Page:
• Storm surge up to 2-4 feet along the oceanfront, intracoastal waterway, and the St. Johns River.
  • Expect surf of 5 to 10 feet

Remember any deviation to the east increases the risk for our area.

Mandatory Evacuations of Evacuations Zones A and B and Shelter Operations began at 0600 on September 9, 2017.

St. Johns County will be holding a press conference at 4:00 p.m. today (9/10) at the Emergency Operations Center, 100 EOC Drive, St. Augustine, to discuss impacts of Hurricane Irma.

Today – Showers and possibly a thunderstorm. Some of the storms could produce heavy rain. High near 80. Very windy, with an east wind 20 to 26 mph, with gusts as high as 37 mph. Chance of precipitation is 100%. New rainfall amounts between 2 and 3 inches possible.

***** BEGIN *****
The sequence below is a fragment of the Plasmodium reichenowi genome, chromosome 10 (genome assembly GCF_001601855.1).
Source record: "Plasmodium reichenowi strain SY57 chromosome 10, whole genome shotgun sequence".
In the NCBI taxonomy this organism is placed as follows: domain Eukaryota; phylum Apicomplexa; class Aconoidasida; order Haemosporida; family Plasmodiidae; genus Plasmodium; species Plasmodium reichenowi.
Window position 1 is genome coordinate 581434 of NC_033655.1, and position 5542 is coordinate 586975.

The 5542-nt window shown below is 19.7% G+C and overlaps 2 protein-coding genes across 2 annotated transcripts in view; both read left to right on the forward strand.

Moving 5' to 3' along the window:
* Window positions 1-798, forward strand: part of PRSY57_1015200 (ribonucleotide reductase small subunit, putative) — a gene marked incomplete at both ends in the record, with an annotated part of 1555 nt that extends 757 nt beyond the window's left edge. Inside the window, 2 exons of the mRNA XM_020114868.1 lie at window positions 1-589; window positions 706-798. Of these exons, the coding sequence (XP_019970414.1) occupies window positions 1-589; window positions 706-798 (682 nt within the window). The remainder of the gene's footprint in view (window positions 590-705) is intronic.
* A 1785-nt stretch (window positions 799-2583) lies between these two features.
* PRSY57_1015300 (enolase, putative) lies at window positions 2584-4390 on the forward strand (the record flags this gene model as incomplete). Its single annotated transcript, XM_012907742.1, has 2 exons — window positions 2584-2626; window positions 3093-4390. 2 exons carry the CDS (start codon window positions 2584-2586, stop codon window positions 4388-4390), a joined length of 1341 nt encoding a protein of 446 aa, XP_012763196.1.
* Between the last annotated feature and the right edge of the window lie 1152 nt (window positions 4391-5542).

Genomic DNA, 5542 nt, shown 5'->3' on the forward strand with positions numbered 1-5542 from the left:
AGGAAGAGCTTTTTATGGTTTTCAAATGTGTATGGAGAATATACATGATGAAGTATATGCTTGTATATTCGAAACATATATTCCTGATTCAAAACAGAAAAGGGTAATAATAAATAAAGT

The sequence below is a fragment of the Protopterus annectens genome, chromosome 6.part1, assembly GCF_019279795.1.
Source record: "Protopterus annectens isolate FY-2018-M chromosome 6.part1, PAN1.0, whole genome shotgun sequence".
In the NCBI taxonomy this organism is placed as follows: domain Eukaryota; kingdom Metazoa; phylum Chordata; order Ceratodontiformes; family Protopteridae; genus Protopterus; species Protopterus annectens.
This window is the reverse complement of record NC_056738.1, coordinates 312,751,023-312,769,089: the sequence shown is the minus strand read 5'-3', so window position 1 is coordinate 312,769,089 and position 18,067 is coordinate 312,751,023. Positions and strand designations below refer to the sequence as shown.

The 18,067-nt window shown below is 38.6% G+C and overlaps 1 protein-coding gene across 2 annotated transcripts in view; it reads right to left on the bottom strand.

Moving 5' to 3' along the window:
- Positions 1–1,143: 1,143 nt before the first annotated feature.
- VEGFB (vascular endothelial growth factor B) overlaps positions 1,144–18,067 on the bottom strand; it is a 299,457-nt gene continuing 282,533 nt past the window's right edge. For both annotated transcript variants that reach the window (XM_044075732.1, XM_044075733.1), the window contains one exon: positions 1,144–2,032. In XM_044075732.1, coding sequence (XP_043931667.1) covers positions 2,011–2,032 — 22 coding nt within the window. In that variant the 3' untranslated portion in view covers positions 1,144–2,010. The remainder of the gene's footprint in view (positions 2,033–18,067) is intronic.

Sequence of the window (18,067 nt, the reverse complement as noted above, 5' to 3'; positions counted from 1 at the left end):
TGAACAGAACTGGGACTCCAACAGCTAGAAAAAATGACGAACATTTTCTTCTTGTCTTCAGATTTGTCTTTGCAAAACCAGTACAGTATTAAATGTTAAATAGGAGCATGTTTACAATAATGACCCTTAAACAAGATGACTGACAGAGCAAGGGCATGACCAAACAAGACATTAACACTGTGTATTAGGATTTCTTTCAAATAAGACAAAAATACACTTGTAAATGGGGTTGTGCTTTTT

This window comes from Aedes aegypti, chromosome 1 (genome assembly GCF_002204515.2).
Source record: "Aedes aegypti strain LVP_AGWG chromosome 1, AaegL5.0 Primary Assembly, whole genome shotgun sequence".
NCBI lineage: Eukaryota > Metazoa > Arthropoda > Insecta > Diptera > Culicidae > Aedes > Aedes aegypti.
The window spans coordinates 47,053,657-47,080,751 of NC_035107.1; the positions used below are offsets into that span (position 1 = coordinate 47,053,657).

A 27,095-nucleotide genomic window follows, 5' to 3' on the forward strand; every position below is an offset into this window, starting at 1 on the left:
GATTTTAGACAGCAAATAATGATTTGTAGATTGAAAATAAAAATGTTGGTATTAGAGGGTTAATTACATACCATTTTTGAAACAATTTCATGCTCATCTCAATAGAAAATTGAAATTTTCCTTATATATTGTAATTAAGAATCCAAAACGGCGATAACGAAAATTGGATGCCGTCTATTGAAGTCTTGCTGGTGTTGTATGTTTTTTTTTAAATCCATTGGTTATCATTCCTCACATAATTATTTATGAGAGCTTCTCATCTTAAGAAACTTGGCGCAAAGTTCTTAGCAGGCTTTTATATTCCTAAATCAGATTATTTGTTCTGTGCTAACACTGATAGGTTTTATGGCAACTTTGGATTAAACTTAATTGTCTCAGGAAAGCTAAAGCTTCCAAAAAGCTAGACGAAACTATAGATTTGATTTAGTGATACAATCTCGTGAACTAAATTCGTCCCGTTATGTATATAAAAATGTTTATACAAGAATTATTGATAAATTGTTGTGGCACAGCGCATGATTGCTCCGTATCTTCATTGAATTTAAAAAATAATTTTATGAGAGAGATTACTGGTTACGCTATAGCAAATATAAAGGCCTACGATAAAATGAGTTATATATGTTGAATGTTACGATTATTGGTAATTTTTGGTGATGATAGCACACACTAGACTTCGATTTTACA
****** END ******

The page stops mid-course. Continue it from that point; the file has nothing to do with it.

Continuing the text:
Tonight – Tropical storm conditions expected, with hurricane conditions possible. Showers and possibly a thunderstorm. Some of the storms could produce heavy rain. Low around 74. Chance of precipitation is 100%. New rainfall amounts between 3 and 4 inches possible.

Conditions possible – Showers and possibly a thunderstorm before 2pm, then a chance of showers and thunderstorms after 2pm. Some of the storms could produce heavy rain. High near 84. Chance of precipitation is 90%. New rainfall amounts between 1 and 2 inches possible.

Arricola Ave & Arrendondo Ave Closed Intersection Flooded
Arricola Ave & Coquina Ave Closed Intersection Flooded
Bayfront from Bridge of Lions to Orange Street Closed Intersection Flooded